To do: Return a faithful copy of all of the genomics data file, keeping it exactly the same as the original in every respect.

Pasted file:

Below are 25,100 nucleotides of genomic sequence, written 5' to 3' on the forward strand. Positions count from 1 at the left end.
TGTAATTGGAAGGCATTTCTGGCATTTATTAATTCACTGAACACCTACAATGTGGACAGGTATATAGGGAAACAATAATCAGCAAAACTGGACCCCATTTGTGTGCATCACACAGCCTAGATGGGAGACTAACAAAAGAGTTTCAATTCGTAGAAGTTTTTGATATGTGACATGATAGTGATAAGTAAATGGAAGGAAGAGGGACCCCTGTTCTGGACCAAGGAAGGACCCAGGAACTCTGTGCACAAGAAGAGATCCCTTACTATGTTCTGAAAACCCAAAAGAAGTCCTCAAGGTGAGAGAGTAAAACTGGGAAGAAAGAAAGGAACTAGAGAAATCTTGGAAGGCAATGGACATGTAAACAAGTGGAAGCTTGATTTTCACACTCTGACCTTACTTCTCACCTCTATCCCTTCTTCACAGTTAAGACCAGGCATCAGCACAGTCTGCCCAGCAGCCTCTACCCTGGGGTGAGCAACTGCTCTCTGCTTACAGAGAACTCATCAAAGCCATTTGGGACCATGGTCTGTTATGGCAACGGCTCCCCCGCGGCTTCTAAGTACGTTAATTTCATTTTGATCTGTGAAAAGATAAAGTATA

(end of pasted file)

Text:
Below are 25,100 nucleotides of genomic sequence, written 5' to 3' on the forward strand. Positions count from 1 at the left end.
TGTAATTGGAAGGCATTTCTGGCATTTATTAATTCACTGAACACCTACAATGTGGACAGGTATATAGGGAAACAATAATCAGCAAAACTGGACCCCATTTGTGTGCATCACACAGCCTAGATGGGAGACTAACAAAAGAGTTTCAATTCGTAGAAGTTTTTGATATGTGACATGATAGTGATAAGTAAATGGAAGGAAGAGGGACCCCTGTTCTGGACCAAGGAAGGACCCAGGAACTCTGTGCACAAGAAGAGATCCCTTACTATGTTCTGAAAACCCAAAAGAAGTCCTCAAGGTGAGAGAGTAAAACTGGGAAGAAAGAAAGGAACTAGAGAAATCTTGGAAGGCAATGGACATGTAAACAAGTGGAAGCTTGATTTTCACACTCTGACCTTACTTCTCACCTCTATCCCTTCTTCACAGTTAAGACCAGGCATCAGCACAGTCTGCCCAGCAGCCTCTACCCTGGGGTGAGCAACTGCTCTCTGCTTACAGAGAACTCATCAAAGCCATTTGGGACCATGGTCTGTTATGGCAACGGCTCCCCCGCGGCTTCTAAGTACGTTAATTTCATTTTGATCTGTGAAAAGATAAAGTATA